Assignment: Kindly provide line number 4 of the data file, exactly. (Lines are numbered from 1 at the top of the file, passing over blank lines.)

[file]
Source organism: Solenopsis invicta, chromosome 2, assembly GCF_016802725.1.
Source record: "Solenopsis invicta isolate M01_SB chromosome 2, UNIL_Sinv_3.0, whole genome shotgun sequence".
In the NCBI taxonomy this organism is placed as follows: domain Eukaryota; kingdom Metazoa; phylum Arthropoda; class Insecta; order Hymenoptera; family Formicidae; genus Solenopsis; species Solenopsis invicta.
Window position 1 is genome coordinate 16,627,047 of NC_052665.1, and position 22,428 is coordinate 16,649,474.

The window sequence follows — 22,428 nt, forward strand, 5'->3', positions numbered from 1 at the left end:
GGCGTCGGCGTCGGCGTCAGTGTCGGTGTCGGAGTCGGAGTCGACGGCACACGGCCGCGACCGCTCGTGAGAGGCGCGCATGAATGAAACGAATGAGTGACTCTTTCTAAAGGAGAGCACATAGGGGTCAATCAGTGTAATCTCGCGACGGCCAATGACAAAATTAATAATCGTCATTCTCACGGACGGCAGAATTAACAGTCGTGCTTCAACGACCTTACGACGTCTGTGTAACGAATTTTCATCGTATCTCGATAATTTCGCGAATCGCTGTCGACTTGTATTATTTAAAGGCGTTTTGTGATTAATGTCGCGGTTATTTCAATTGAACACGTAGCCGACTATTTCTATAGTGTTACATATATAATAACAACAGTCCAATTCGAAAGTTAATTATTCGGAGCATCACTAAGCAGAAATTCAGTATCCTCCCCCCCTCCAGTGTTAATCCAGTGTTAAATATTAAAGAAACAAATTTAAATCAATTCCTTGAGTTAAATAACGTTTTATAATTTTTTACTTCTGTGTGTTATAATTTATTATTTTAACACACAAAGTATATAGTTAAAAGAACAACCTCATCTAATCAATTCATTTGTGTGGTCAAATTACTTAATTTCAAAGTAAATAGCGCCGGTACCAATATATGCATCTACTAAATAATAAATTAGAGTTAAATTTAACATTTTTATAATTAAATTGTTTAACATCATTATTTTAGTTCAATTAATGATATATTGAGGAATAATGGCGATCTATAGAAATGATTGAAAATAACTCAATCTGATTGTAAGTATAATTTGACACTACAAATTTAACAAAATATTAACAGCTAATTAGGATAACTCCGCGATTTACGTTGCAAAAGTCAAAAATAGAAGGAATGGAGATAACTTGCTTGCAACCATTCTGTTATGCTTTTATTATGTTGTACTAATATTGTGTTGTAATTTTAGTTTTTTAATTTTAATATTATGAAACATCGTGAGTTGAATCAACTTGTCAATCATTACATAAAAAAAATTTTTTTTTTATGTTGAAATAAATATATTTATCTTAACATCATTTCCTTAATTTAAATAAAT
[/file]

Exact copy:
Window position 1 is genome coordinate 16,627,047 of NC_052665.1, and position 22,428 is coordinate 16,649,474.